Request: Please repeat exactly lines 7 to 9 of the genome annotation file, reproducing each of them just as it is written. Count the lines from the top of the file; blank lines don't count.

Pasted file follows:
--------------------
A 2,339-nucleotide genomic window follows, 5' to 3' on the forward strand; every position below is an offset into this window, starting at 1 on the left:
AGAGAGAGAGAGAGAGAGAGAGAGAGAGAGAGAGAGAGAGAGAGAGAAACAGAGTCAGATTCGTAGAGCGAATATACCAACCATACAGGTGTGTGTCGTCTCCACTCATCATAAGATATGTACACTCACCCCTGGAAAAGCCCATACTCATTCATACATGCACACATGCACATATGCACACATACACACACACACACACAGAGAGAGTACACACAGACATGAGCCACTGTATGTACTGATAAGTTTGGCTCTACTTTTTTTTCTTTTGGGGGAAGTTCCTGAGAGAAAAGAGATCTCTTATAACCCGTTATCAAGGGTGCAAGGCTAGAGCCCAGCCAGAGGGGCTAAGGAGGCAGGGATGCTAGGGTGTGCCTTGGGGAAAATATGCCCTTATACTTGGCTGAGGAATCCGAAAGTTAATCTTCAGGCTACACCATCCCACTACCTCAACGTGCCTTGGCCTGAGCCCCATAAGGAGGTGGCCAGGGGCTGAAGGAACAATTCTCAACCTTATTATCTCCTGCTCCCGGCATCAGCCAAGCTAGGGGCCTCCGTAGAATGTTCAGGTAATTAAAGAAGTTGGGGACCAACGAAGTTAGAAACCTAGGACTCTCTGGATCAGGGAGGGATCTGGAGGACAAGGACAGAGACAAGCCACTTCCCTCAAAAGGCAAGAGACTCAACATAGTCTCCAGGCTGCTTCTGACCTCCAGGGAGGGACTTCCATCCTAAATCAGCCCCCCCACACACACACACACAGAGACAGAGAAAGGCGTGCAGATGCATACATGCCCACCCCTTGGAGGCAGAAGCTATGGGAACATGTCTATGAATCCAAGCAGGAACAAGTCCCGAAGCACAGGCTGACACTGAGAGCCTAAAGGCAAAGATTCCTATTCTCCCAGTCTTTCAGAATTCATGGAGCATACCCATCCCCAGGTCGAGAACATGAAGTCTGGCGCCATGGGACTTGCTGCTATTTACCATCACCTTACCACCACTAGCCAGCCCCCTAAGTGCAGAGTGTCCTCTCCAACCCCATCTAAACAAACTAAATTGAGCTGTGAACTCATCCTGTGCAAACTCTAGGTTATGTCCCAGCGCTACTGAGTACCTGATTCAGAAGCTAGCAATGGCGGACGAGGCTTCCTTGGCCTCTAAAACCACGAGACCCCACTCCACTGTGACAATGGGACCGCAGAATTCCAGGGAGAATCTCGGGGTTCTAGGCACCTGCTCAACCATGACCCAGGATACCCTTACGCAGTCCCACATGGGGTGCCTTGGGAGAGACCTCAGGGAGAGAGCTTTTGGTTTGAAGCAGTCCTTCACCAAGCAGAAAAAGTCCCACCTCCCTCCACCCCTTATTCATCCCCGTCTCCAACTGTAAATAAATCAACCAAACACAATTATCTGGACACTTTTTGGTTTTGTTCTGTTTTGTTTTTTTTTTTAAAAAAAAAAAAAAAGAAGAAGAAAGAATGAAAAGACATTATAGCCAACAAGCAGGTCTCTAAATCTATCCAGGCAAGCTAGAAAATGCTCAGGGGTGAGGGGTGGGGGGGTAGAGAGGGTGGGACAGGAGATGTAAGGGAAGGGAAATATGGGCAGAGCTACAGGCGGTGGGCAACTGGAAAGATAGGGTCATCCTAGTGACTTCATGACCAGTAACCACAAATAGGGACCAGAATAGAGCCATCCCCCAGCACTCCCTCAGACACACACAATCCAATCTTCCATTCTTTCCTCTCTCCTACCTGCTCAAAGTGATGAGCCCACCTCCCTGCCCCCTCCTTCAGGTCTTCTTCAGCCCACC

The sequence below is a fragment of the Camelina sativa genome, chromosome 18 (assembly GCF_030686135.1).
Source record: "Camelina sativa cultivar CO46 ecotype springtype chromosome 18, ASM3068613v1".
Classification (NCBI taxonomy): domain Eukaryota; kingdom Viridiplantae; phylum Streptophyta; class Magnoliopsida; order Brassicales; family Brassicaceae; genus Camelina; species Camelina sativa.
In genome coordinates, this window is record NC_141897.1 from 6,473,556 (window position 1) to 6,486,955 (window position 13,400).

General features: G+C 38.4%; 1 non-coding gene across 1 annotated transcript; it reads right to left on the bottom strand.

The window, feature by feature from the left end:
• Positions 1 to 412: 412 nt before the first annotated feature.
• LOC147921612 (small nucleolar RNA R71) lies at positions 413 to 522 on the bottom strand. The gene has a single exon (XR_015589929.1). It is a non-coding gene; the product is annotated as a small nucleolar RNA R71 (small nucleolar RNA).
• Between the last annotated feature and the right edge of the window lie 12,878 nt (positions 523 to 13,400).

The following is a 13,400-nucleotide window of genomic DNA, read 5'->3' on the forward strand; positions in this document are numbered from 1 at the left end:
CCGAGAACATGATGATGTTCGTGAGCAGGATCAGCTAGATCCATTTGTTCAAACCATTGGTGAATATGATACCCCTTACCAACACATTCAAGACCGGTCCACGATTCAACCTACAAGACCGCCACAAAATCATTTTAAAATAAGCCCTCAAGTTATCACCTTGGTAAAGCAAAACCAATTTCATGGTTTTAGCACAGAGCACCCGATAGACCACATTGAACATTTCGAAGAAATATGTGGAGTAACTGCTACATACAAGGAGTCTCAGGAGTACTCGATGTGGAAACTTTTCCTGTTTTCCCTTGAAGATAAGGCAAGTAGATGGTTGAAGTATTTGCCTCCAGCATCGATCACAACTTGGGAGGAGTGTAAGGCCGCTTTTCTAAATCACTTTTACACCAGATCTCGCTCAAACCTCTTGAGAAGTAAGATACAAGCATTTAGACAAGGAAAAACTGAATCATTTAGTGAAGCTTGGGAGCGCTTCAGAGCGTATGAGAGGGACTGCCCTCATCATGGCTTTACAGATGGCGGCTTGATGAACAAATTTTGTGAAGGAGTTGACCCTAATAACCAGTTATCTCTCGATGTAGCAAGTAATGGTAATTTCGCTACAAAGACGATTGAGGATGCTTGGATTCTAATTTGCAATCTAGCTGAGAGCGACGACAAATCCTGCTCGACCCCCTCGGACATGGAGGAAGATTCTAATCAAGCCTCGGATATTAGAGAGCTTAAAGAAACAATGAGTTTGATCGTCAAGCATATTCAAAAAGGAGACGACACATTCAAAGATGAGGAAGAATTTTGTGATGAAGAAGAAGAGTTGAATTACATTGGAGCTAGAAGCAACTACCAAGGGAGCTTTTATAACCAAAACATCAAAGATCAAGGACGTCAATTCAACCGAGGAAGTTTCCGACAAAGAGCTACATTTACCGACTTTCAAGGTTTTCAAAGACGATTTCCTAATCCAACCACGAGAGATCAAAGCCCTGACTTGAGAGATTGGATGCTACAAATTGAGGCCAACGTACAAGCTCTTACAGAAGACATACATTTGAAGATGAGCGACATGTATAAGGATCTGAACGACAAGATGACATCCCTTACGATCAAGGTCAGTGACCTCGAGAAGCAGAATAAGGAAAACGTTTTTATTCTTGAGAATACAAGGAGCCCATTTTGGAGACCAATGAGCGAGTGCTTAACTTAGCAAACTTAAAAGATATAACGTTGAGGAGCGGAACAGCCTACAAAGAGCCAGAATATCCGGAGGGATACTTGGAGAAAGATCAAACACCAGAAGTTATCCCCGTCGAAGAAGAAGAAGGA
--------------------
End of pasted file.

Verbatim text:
General features: G+C 38.4%; 1 non-coding gene across 1 annotated transcript; it reads right to left on the bottom strand.

The window, feature by feature from the left end:
• Positions 1 to 412: 412 nt before the first annotated feature.